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Is Twitter’s new character limit the final nail in its coffin?

Is Twitter’s new character limit the final nail in its coffin?

This month, Twitter finally confirmed the rumours and increased its character limit from 280 to 4,000. The feature is currently only available for Twitter Blue members in the US, but has already caused a stir amongst tweeps across the world.

Twitter has assured users that this won’t affect their scrolling experience. Longer tweets will be truncated to 280 characters on the timeline, with a ‘show more’ prompt. However, this latest change could completely transform the way that users interact with the site. In the age of split-second judgements and shorter attention spans, is the ‘long-form microblog’ a smart way to re-engage users? Or could this finally spell the death of Twitter? 

When Twitter launched back in 2006, its main point of difference from other social platforms and networks was its original 140-character post limit. It quickly gained popularity amongst celebrities, politicians, and thought leaders who wanted to succinctly and openly share their musings with the wider world. It was known as the ‘SMS of the internet’ – even its original name, twttr, was inspired by the five-character length of American SMS short codes. Twitter co-founder and former CEO, Jack Dorsey, has long been a proponent of his platform’s trademark feature, stating: “it’s a good constraint for us and it allows for of-the-moment brevity”.

Twitter’s logic for implementing this latest change seems to be that it will reduce the number of threads used on the platform, to make posts easier to follow. It last increased its word count, from 140 to 280 for certain languages, back in 2017, to tackle copy ‘cramming’ – and this change did lead to positive results. It allowed users to become more creative with their content, and users also reported an increase in engagement and followers. A longer character limit also seemed to have a positive impact on user interaction. In the year following the change, Twitter reported that the use of ‘please’ and ‘thank you’ increased by 54% and 22% respectively. So, there’s a chance that upping the limit again could be a force for good on the platform. 

However, a 3,720 character increase may be a step too far. It is now 14 times longer than it was this time last year. This means that a tweet can be 1,000 characters longer than an organic LinkedIn post, a platform which is known for its odyssean content.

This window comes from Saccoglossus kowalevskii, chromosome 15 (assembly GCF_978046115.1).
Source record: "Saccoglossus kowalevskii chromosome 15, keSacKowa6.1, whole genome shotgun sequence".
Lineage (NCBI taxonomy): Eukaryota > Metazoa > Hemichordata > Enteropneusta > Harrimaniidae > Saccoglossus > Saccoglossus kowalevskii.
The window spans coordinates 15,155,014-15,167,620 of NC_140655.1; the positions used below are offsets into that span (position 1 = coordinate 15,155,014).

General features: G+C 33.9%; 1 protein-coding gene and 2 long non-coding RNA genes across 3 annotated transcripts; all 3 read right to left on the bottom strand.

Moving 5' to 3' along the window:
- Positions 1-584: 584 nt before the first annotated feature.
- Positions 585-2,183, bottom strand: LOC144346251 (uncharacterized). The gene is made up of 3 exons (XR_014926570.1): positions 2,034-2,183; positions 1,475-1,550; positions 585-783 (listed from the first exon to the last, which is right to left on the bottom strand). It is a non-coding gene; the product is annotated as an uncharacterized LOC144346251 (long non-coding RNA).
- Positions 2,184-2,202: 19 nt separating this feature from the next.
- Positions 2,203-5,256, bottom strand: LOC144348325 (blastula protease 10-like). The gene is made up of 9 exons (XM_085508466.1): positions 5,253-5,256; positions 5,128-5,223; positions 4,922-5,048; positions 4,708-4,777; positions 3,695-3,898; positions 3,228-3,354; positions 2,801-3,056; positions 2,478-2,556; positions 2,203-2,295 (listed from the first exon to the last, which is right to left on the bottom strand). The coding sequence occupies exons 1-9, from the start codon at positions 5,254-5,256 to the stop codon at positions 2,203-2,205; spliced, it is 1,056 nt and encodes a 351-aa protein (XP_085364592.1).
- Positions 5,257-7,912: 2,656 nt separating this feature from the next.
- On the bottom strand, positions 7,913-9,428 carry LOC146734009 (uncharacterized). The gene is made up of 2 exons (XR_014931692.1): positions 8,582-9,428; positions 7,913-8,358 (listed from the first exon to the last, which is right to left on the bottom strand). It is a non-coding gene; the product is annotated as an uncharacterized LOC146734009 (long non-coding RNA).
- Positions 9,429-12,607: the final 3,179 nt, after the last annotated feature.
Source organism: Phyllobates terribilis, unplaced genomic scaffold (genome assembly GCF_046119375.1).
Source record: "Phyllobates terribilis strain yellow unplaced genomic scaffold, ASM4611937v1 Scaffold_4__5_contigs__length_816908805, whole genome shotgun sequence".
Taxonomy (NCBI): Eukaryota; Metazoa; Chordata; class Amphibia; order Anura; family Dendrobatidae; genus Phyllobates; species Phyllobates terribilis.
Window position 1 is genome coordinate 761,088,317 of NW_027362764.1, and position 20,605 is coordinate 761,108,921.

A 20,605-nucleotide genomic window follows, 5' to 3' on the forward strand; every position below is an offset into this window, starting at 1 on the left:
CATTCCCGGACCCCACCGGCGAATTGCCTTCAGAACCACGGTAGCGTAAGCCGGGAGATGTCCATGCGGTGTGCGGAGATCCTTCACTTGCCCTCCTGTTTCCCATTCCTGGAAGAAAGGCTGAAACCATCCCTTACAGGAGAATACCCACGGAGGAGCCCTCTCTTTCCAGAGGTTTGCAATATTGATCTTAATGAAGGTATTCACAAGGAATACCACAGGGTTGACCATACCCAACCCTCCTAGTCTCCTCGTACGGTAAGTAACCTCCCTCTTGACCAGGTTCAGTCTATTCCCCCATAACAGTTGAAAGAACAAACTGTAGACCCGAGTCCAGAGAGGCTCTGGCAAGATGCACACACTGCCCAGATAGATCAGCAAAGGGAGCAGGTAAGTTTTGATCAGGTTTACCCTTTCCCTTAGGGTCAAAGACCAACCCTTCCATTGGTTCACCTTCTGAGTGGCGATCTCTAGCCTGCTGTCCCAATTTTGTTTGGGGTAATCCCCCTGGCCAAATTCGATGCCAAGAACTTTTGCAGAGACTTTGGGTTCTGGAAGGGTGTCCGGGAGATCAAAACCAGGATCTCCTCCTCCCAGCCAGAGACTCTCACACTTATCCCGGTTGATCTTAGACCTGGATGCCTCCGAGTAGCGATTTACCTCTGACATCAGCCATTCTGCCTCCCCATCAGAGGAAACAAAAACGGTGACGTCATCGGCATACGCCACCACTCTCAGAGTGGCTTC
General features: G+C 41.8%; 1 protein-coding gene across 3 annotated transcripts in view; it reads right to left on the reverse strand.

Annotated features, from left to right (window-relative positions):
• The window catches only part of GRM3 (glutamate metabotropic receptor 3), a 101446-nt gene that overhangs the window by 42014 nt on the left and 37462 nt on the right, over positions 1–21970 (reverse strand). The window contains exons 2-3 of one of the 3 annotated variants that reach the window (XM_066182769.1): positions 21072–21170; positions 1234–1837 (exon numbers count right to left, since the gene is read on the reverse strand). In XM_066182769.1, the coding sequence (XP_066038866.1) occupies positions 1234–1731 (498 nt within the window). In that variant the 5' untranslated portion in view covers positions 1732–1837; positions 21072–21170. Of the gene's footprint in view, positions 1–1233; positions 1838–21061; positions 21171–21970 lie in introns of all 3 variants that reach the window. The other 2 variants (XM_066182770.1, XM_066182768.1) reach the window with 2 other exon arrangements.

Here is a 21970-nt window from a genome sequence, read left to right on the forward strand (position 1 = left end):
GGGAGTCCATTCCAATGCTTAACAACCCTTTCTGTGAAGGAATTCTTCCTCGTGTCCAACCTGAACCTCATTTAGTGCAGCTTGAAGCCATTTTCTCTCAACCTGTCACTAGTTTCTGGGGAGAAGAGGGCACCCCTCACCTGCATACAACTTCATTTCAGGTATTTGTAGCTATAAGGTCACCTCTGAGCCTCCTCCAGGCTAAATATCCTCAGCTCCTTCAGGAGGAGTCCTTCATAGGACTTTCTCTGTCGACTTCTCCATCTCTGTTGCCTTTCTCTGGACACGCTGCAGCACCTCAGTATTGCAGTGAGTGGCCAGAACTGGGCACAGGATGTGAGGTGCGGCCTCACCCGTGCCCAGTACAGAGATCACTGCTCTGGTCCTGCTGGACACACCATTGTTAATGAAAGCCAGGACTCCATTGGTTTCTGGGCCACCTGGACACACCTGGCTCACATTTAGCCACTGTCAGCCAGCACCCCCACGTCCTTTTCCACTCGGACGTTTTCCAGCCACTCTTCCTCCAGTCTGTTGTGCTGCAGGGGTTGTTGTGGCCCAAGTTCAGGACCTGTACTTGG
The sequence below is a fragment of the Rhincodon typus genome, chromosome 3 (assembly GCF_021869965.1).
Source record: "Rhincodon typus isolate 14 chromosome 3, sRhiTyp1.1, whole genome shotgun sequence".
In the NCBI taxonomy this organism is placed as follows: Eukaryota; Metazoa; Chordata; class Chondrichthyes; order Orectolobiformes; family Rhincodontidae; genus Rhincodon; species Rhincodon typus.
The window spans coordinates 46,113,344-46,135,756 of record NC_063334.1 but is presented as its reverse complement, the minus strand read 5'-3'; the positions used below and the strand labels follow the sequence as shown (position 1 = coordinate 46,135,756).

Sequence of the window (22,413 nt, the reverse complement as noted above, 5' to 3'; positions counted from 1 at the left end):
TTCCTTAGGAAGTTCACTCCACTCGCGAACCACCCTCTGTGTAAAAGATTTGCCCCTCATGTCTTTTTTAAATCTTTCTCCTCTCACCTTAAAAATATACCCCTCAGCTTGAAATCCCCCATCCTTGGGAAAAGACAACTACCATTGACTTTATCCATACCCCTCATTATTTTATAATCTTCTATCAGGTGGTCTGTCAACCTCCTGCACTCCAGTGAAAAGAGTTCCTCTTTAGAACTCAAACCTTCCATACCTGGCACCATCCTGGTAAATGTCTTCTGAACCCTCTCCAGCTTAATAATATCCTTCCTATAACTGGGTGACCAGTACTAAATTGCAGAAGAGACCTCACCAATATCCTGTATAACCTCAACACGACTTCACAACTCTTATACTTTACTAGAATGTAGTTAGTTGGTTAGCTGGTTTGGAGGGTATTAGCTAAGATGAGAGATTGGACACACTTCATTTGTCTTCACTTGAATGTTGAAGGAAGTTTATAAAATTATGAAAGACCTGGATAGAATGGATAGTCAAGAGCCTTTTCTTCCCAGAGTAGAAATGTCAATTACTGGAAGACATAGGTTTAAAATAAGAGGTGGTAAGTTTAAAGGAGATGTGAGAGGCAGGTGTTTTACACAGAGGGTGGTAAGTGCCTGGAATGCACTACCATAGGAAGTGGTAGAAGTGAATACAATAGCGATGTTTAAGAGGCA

Strict character limits not only ensure that users exercise greater discipline and consideration in their writing – it can also encourage greater creativity. There is power in brevity – take the classic six-word story: ‘for sale. Baby shoes. Never worn’. A significant increase in character limits could ultimately result in rambling, poorer quality content with less self-editing and sense-checking. And, without threads to break down arguments within a longer think-piece, it will become more difficult for people to react or reply to a specific point which is being raised. This will likely lead to reduced overall engagement rates, and even the total number of Twitter users. 

So, what about marketers? Even if the new character limit eventually applies to any paid or organic content, it is unlikely to change the way that professionals write for the platform – after all, succinctness sells. However, a reduction in overall platform engagement is likely to drive an even greater exodus of advertisers from the platform, and further dry up Twitter’s revenue streams.

For context, this entire article is roughly 4,000 characters long. So, in the near-future, this is what the average tweet could look like. People took to Twitter in the first place for its concise nature, which had the power to be as entertaining as it was illuminating – that could soon be gone. As a reader, there’s a certain joy in consuming compelling short-form copy. And as a writer, there’s a certain joy in crafting content that communicates big ideas in a few words. If Twitter loses its USP, it could also lose its relevance as a platform.